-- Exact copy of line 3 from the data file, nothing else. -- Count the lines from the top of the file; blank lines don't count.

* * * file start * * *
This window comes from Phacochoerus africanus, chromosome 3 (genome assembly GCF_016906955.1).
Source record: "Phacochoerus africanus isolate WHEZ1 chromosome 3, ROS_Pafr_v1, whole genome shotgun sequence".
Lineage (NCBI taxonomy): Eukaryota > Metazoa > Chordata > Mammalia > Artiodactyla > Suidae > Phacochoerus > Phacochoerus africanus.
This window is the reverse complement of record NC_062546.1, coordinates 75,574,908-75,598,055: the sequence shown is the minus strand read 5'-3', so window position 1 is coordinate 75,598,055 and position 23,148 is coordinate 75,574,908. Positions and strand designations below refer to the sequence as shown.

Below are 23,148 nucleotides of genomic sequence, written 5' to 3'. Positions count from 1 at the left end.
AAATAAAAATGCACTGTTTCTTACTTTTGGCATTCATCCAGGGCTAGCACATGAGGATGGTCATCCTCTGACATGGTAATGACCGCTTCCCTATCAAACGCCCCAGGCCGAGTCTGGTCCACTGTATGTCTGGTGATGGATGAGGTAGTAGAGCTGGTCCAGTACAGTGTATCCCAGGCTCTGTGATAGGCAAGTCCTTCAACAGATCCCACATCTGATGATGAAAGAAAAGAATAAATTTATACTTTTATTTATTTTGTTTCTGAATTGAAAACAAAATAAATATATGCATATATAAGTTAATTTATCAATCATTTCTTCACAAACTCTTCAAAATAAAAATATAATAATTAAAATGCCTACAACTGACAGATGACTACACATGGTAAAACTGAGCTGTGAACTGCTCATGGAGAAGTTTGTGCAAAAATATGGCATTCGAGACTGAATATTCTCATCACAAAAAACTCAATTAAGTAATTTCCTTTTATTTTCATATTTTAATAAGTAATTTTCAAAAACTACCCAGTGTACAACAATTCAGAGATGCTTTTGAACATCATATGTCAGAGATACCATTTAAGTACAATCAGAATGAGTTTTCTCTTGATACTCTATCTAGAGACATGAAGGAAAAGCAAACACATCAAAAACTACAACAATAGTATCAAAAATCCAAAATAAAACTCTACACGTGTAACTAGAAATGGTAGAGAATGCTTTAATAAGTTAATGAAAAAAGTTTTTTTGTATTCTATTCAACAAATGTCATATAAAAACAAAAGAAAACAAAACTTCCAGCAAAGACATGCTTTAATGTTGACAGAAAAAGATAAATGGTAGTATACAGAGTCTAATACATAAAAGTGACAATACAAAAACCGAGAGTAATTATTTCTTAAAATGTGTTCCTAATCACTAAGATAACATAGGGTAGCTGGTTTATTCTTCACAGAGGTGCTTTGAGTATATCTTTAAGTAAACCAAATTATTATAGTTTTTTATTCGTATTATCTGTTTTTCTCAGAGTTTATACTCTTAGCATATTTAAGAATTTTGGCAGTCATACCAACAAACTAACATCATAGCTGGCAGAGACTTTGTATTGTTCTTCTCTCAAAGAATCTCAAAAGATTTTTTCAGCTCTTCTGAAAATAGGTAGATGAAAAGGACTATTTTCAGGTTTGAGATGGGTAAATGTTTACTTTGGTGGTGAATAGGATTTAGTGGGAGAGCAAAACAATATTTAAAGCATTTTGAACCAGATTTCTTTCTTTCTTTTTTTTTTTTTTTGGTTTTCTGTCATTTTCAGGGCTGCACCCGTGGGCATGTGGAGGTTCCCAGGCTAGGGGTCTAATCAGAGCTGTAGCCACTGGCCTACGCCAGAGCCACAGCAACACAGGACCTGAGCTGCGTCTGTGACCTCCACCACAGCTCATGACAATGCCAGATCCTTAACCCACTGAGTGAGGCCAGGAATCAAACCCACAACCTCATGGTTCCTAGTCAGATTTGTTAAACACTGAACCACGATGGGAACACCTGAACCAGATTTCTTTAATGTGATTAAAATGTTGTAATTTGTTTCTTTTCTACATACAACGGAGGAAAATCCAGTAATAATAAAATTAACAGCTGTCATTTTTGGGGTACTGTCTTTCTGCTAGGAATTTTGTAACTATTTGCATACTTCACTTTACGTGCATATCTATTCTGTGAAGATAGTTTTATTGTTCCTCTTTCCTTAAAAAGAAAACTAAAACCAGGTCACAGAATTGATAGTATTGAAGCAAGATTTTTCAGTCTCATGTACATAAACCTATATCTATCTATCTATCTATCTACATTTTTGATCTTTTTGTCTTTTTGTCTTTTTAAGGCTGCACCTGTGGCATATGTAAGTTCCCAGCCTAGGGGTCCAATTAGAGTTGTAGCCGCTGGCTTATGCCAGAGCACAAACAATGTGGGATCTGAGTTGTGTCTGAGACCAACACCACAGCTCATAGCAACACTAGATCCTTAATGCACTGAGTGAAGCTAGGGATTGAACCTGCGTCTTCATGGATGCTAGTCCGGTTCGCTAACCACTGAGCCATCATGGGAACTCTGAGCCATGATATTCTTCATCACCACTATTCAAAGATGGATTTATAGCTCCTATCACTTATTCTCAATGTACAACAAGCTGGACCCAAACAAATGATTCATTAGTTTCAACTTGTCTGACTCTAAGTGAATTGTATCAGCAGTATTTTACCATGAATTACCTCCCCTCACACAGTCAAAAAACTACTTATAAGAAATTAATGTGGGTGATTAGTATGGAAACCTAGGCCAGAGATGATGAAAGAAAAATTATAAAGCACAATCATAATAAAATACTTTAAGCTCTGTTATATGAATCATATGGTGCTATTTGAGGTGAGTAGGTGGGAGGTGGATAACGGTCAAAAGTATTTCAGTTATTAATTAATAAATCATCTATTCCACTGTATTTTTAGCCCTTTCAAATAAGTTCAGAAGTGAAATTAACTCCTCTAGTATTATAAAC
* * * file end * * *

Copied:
Lineage (NCBI taxonomy): Eukaryota > Metazoa > Chordata > Mammalia > Artiodactyla > Suidae > Phacochoerus > Phacochoerus africanus.